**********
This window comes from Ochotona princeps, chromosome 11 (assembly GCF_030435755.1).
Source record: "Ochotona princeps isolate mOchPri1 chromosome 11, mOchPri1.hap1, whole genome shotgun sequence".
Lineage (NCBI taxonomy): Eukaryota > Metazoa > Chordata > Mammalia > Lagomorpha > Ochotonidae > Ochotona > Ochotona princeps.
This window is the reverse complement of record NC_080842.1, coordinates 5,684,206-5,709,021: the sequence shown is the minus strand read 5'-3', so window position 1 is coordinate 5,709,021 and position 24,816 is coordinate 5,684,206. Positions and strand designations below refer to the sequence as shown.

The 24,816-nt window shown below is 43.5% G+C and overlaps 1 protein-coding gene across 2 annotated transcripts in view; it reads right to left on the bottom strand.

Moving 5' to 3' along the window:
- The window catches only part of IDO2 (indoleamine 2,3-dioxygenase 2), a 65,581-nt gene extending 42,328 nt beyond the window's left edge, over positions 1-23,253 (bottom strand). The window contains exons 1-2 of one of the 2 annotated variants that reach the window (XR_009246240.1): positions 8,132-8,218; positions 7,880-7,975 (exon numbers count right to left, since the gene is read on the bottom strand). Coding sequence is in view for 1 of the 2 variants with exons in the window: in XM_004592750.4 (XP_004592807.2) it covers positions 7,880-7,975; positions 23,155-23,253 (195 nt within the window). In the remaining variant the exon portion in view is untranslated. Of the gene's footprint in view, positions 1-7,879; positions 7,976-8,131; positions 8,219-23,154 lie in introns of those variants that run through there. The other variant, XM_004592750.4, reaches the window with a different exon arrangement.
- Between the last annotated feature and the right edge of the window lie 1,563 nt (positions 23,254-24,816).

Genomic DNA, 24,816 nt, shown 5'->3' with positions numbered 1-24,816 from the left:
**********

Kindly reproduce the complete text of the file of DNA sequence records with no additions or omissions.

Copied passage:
This window comes from Ochotona princeps, chromosome 11 (assembly GCF_030435755.1).
Source record: "Ochotona princeps isolate mOchPri1 chromosome 11, mOchPri1.hap1, whole genome shotgun sequence".
Lineage (NCBI taxonomy): Eukaryota > Metazoa > Chordata > Mammalia > Lagomorpha > Ochotonidae > Ochotona > Ochotona princeps.
This window is the reverse complement of record NC_080842.1, coordinates 5,684,206-5,709,021: the sequence shown is the minus strand read 5'-3', so window position 1 is coordinate 5,709,021 and position 24,816 is coordinate 5,684,206. Positions and strand designations below refer to the sequence as shown.

The 24,816-nt window shown below is 43.5% G+C and overlaps 1 protein-coding gene across 2 annotated transcripts in view; it reads right to left on the bottom strand.

Moving 5' to 3' along the window:
- The window catches only part of IDO2 (indoleamine 2,3-dioxygenase 2), a 65,581-nt gene extending 42,328 nt beyond the window's left edge, over positions 1-23,253 (bottom strand). The window contains exons 1-2 of one of the 2 annotated variants that reach the window (XR_009246240.1): positions 8,132-8,218; positions 7,880-7,975 (exon numbers count right to left, since the gene is read on the bottom strand). Coding sequence is in view for 1 of the 2 variants with exons in the window: in XM_004592750.4 (XP_004592807.2) it covers positions 7,880-7,975; positions 23,155-23,253 (195 nt within the window). In the remaining variant the exon portion in view is untranslated. Of the gene's footprint in view, positions 1-7,879; positions 7,976-8,131; positions 8,219-23,154 lie in introns of those variants that run through there. The other variant, XM_004592750.4, reaches the window with a different exon arrangement.
- Between the last annotated feature and the right edge of the window lie 1,563 nt (positions 23,254-24,816).

Genomic DNA, 24,816 nt, shown 5'->3' with positions numbered 1-24,816 from the left: